NRW produces up to 1.6 million tons of air cargo per annum which in turn is equivalent to between 18 - 20 percent of all German air cargo exports.
There are more than 12,000 Japanese nationals living and working in and around DUS. They are mainly employees of Japanese companies who have production and development plants in the area.
Gerton Hulsman states that these figures are increasing gradually with the influx of Chinese and Indian businessmen who are investing in NRW.
1.6 million tons of air cargo per annum, and DUS only gets to handle about 7 percent of the total. Rather disappointing for the DUS Cargo managers to see so much of this cargo slipping through their fingers.
One could maybe argue that Cologne airport which is just 40 kilometers down the road and has a 24/7 open operation is siphoning off much of this traffic.
This, however, is not the case.
CGN handles much more cargo than DUS, but the vast majority of it is contributed by the integrators such as UPS, Fedex and DHL, where the express product dominates over general cargo.
Fact is, most NRW air cargo is moving either across the borders to AMS and CDG or down to the large German hubs at FRA and MUC.
Is there a solution for DUS Cargo?
“Space is very tight,” says Mr Hulsman. “We have to make do at the moment with what we have.”
“Our warehouse with its 12,600 sqm capacity is now at its limit and to overburden it further would only result in a service decline for our present clients,” he adds.
CFG’s tour of the warehouse showed that space has been allocated optimally for smooth and speedy cargo handling and that DUS Cargo offers excellent cooling facilities as well as two modern X-ray machines, DGR, Valuable storage etc.
The DUS Cargo managers make no secret of the fact that they are “looking outside of the box” to try and determine how a future expansion can take place.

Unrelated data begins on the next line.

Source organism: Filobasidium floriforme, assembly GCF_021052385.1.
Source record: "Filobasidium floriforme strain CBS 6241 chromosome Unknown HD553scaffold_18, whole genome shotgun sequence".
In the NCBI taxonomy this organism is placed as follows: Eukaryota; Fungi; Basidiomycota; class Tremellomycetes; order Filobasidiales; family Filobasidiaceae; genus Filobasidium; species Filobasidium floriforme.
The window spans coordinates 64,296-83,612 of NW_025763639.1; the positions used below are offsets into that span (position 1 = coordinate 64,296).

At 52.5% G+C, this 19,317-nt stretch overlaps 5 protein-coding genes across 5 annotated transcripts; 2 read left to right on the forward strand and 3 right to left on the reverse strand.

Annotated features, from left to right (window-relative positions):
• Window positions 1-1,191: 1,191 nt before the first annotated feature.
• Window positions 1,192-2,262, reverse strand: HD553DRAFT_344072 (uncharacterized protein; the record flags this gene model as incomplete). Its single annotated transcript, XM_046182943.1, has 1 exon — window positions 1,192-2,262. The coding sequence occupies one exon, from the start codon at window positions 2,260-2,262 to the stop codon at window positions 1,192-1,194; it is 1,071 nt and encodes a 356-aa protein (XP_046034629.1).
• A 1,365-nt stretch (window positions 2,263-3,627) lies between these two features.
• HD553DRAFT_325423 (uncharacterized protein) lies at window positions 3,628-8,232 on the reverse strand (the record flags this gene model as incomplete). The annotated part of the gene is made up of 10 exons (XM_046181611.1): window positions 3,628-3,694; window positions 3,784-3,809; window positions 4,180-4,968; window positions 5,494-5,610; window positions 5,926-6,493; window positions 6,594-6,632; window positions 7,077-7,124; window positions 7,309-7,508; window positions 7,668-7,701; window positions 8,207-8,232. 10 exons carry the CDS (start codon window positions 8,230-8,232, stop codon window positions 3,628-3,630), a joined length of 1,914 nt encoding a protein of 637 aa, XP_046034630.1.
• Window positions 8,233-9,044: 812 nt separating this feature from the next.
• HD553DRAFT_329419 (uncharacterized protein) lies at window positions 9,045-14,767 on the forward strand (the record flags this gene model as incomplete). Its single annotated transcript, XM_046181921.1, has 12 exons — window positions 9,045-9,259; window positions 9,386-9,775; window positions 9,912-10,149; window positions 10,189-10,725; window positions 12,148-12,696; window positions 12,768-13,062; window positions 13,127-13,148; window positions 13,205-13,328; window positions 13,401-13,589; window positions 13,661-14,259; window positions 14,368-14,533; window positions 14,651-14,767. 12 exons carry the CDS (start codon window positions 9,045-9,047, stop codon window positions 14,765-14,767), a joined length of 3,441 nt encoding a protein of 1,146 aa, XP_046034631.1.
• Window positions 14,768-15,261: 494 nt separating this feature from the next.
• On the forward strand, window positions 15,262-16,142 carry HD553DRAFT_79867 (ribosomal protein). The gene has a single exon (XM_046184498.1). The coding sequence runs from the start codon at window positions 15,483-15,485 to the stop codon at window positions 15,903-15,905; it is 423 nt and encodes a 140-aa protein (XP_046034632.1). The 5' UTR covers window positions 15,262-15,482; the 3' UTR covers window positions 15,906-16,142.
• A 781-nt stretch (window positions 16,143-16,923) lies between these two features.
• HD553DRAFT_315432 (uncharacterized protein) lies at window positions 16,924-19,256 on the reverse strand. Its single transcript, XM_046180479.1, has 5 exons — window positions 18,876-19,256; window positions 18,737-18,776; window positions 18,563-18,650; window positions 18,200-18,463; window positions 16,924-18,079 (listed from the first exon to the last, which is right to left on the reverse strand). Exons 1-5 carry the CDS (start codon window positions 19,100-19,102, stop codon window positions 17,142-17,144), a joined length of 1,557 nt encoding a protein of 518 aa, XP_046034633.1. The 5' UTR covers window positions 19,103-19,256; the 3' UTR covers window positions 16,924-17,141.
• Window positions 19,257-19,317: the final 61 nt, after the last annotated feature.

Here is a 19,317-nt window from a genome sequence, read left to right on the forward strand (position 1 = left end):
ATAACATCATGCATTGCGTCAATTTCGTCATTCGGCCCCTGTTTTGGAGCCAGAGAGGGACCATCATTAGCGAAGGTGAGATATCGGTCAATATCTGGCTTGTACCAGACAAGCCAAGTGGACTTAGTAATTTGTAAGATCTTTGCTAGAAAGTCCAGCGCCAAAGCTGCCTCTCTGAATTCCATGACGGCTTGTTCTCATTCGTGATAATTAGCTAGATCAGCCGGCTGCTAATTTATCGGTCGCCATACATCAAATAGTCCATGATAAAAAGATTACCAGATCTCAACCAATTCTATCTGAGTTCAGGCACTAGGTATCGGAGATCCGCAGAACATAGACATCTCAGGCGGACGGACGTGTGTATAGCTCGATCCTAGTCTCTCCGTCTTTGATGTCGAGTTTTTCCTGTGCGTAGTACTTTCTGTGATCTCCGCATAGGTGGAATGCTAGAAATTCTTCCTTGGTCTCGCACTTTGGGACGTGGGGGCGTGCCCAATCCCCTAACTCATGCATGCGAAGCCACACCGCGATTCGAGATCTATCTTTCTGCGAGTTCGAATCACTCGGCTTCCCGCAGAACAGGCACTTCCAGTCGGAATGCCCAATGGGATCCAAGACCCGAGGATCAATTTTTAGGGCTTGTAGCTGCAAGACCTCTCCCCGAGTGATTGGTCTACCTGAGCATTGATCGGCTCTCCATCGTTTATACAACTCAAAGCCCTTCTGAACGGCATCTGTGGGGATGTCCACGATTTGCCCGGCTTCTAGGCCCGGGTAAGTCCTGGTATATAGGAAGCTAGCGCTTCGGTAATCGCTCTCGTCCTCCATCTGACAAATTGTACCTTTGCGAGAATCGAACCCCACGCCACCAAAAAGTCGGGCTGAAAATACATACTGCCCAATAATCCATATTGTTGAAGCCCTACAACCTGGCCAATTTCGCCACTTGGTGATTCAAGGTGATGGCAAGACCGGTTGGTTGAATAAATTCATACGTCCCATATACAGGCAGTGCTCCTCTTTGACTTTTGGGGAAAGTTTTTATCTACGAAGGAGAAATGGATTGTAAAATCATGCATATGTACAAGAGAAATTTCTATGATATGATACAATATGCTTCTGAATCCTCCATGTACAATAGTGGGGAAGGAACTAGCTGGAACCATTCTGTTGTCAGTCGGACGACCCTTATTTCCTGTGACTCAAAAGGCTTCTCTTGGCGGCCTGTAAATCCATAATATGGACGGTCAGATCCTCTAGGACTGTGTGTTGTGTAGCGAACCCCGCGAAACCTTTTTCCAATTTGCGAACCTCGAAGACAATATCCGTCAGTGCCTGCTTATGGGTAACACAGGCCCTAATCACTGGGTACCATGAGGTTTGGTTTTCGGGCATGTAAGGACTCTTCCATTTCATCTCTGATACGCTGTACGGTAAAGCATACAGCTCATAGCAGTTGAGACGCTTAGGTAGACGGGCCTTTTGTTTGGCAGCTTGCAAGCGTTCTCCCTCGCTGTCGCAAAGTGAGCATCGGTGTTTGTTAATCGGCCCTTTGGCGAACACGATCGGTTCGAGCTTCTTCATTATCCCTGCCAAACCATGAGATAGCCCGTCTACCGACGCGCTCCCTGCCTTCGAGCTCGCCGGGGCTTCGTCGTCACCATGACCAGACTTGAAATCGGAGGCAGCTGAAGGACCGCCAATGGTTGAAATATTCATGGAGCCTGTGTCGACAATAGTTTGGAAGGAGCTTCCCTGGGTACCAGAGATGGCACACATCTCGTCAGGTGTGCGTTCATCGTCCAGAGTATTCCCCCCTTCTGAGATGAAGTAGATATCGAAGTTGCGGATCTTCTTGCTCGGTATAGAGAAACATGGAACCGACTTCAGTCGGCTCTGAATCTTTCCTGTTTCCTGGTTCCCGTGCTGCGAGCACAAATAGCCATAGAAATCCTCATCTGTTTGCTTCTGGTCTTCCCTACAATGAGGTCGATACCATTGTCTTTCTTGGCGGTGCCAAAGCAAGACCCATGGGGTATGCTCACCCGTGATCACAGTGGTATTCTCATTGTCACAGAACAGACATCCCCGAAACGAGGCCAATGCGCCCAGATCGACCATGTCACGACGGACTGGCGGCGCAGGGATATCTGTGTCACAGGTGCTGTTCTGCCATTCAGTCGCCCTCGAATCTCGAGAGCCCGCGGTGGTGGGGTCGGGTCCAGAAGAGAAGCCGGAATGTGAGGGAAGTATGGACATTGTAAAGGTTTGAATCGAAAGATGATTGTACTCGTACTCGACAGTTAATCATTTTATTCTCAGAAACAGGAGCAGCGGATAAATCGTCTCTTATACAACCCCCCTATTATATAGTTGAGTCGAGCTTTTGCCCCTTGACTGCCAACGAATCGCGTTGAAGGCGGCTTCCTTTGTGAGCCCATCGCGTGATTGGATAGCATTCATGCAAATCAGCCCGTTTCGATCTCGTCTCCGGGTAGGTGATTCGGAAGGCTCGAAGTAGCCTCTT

“Off airport is one of the easiest but maybe not the most viable solution,” Gerton goes on to say. “We are looking closely at one or the other solutions in this area,” he adds.
The airport itself cannot offer any additional space.
It can be honestly said that cargo does contribute much to DUS airport’s bottom line. However, are the airport managers and the shareholders really on the ball as far as looking at a mid-long term solution to enhance cargo revenues and attract more carriers with wide body passenger and cargo capacity to their facility?
Fifty percent is owned by the city of Dusseldorf and the remaining 50 percent by a tri- consortium which includes Dublin’s Aer Rianta PLC.
We can assume that CGN & DUS basically have the same problem.
It would be naive to think that both airports would (or even could) combine operations despite their geographical nearness.
But, air cargo optimization!
CGN has space, DUS does not!
Both are missing out on the lion’s share of the NRW air cargo production.
Would it then also be naive to think of considering cooperation by both airports in this sector?
We suppose that a lot can only depend on shareholder and top management commitment to cargo.
The question there remains - are they interested in cargo on the long term?
We certainly assume they are, as there is enough of it in the NRW area.
John Mc Donagh